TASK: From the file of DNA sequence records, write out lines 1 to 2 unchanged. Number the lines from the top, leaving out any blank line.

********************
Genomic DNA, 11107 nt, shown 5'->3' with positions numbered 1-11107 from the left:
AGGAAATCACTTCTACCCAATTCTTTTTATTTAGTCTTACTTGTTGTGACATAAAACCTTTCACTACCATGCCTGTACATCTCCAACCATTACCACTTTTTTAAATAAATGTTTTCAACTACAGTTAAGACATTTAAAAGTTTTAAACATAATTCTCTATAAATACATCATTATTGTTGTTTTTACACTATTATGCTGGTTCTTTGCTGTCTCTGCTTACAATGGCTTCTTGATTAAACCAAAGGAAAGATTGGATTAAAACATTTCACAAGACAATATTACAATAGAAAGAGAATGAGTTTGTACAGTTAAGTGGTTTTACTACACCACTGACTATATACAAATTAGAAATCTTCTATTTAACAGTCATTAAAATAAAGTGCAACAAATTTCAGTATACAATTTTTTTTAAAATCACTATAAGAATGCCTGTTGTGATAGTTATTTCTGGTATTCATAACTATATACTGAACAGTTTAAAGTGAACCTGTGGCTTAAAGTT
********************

Genomic DNA, 11107 nt, shown 5'->3' with positions numbered 1-11107 from the left:
AGGAAATCACTTCTACCCAATTCTTTTTATTTAGTCTTACTTGTTGTGACATAAAACCTTTCACTACCATGCCTGTACATCTCCAACCATTACCACTTTTTTAAATAAATGTTTTCAACTACAGTTAAGACATTTAAAAGTTTTAAACATAATTCTCTATAAATACATCATTATTGTTGTTTTTACACTATTATGCTGGTTCTTTGCTGTCTCTGCTTACAATGGCTTCTTGATTAAACCAAAGGAAAGATTGGATTAAAACATTTCACAAGACAATATTACAATAGAAAGAGAATGAGTTTGTACAGTTAAGTGGTTTTACTACACCACTGACTATATACAAATTAGAAATCTTCTATTTAACAGTCATTAAAATAAAGTGCAACAAATTTCAGTATACAATTTTTTTTAAAATCACTATAAGAATGCCTGTTGTGATAGTTATTTCTGGTATTCATAACTATATACTGAACAGTTTAAAGTGAACCTGTGGCTTAAAGTT